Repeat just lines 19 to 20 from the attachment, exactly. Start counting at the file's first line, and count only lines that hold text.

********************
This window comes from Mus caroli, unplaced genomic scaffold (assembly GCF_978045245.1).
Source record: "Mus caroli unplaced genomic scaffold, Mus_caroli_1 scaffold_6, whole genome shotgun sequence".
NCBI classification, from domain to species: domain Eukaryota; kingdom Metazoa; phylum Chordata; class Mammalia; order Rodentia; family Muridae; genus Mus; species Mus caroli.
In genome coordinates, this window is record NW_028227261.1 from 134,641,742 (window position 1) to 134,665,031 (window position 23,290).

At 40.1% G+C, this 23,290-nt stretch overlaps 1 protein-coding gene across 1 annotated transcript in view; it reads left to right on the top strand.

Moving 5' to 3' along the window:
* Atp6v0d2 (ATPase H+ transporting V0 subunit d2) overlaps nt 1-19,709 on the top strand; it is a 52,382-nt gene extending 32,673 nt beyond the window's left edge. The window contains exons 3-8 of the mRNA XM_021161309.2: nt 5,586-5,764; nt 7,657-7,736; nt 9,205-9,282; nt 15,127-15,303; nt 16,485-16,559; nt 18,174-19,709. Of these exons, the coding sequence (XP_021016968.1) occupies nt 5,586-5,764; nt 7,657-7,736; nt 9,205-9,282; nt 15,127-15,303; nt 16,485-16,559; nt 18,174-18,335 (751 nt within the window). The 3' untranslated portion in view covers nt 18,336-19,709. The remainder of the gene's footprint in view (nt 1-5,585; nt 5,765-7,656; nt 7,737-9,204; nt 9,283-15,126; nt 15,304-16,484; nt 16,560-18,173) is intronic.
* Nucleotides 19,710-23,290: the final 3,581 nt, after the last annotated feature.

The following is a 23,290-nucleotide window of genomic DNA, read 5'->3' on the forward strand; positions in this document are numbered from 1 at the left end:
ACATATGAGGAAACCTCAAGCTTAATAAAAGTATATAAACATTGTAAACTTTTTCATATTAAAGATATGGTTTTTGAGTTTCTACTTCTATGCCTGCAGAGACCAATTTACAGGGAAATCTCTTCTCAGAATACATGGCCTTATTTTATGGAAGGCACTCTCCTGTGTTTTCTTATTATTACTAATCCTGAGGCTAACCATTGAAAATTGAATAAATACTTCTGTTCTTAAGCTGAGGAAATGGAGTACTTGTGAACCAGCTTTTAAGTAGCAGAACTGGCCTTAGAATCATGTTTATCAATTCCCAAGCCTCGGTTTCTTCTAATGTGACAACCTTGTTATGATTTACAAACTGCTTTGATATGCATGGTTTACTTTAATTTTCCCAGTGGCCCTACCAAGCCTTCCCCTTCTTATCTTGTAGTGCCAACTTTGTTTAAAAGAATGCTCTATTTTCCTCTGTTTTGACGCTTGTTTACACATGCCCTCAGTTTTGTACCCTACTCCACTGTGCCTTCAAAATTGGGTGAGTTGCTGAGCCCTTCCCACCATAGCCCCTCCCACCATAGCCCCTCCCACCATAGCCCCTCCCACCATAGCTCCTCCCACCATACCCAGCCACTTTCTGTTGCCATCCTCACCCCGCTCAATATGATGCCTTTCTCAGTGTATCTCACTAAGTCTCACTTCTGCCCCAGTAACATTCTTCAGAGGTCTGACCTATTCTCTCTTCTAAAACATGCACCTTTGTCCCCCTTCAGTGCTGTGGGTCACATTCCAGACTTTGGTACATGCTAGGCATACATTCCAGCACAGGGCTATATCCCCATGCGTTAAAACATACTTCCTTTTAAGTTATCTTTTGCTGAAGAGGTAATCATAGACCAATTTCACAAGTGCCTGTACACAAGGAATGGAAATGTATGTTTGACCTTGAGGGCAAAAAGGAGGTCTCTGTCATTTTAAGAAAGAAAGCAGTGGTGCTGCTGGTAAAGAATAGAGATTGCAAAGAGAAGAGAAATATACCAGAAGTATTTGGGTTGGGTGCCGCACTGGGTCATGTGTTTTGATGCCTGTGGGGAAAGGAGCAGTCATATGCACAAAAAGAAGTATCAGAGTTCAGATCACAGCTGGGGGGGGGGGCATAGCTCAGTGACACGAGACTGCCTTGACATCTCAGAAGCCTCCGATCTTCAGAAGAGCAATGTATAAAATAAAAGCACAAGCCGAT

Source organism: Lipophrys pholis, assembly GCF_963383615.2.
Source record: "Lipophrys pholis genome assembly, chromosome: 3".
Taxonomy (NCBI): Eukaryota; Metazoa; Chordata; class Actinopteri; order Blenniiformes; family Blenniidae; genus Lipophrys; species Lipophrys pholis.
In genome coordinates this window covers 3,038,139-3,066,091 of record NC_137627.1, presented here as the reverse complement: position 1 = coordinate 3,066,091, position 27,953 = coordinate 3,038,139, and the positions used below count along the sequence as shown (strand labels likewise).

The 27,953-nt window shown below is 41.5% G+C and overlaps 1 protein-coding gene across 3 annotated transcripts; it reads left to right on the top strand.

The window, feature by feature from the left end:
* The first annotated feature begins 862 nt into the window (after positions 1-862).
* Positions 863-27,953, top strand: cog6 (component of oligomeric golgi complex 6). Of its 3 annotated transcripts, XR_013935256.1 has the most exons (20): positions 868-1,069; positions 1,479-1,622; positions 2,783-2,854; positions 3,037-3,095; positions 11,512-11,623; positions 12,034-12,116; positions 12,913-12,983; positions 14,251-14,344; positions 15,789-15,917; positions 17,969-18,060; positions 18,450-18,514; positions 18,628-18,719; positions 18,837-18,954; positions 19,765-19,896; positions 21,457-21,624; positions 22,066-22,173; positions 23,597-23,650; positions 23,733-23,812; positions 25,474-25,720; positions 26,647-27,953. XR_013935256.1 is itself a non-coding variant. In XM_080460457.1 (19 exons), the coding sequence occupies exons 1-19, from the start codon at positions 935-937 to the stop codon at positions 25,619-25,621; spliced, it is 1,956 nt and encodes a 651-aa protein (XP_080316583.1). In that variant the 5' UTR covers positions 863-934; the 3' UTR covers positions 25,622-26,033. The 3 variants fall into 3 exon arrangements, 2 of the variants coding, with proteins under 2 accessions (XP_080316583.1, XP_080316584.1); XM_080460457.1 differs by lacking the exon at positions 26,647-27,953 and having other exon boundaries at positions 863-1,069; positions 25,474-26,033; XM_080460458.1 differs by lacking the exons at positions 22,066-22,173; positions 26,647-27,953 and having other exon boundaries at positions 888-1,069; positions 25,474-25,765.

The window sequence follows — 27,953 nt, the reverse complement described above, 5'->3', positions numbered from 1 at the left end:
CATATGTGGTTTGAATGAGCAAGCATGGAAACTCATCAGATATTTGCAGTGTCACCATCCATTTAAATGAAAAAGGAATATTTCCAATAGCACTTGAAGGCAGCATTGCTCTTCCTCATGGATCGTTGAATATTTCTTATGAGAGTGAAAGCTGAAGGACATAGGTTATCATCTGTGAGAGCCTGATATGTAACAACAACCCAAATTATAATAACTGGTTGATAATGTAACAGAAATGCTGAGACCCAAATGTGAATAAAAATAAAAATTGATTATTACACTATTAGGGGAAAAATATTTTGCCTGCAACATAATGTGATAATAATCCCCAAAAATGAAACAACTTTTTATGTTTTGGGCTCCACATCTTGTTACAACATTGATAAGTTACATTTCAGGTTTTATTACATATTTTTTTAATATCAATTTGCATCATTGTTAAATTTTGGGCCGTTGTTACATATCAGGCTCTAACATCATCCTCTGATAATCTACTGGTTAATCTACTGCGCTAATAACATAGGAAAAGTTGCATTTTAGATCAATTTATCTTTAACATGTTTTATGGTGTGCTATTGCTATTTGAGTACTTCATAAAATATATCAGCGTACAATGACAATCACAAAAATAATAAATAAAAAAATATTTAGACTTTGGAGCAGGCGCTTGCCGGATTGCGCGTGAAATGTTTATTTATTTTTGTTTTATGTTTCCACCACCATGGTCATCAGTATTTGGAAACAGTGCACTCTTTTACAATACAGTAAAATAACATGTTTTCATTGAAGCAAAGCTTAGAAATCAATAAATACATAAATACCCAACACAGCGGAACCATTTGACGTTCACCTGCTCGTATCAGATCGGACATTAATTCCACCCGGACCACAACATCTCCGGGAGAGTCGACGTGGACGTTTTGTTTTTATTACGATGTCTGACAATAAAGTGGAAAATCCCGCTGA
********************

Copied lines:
The window sequence follows — 27,953 nt, the reverse complement described above, 5'->3', positions numbered from 1 at the left end:
CATATGTGGTTTGAATGAGCAAGCATGGAAACTCATCAGATATTTGCAGTGTCACCATCCATTTAAATGAAAAAGGAATATTTCCAATAGCACTTGAAGGCAGCATTGCTCTTCCTCATGGATCGTTGAATATTTCTTATGAGAGTGAAAGCTGAAGGACATAGGTTATCATCTGTGAGAGCCTGATATGTAACAACAACCCAAATTATAATAACTGGTTGATAATGTAACAGAAATGCTGAGACCCAAATGTGAATAAAAATAAAAATTGATTATTACACTATTAGGGGAAAAATATTTTGCCTGCAACATAATGTGATAATAATCCCCAAAAATGAAACAACTTTTTATGTTTTGGGCTCCACATCTTGTTACAACATTGATAAGTTACATTTCAGGTTTTATTACATATTTTTTTAATATCAATTTGCATCATTGTTAAATTTTGGGCCGTTGTTACATATCAGGCTCTAACATCATCCTCTGATAATCTACTGGTTAATCTACTGCGCTAATAACATAGGAAAAGTTGCATTTTAGATCAATTTATCTTTAACATGTTTTATGGTGTGCTATTGCTATTTGAGTACTTCATAAAATATATCAGCGTACAATGACAATCACAAAAATAATAAATAAAAAAATATTTAGACTTTGGAGCAGGCGCTTGCCGGATTGCGCGTGAAATGTTTATTTATTTTTGTTTTATGTTTCCACCACCATGGTCATCAGTATTTGGAAACAGTGCACTCTTTTACAATACAGTAAAATAACATGTTTTCATTGAAGCAAAGCTTAGAAATCAATAAATACATAAATACCCAACACAGCGGAACCATTTGACGTTCACCTGCTCGTATCAGATCGGACATTAATTCCACCCGGACCACAACATCTCCGGGAGAGTCGACGTGGACGTTTTGTTTTTATTACGATGTCTGACAATAAAGTGGAAAATCCCGCTGA